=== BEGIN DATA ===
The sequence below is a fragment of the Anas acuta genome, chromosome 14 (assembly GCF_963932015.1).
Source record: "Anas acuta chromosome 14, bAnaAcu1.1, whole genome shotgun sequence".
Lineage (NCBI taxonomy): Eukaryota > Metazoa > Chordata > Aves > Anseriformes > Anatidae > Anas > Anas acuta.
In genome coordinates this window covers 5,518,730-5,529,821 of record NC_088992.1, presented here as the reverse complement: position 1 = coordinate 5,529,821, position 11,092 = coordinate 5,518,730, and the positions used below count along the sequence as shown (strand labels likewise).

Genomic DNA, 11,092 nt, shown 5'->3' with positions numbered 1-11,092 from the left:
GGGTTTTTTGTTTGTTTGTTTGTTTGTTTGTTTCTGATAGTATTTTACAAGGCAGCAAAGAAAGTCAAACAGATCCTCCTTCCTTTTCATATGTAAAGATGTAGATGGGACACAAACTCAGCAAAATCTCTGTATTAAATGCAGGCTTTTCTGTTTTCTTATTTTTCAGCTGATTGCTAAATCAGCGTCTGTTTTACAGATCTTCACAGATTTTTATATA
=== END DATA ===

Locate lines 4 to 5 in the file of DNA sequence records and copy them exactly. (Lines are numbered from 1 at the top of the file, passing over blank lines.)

In genome coordinates this window covers 5,518,730-5,529,821 of record NC_088992.1, presented here as the reverse complement: position 1 = coordinate 5,529,821, position 11,092 = coordinate 5,518,730, and the positions used below count along the sequence as shown (strand labels likewise).

Genomic DNA, 11,092 nt, shown 5'->3' with positions numbered 1-11,092 from the left: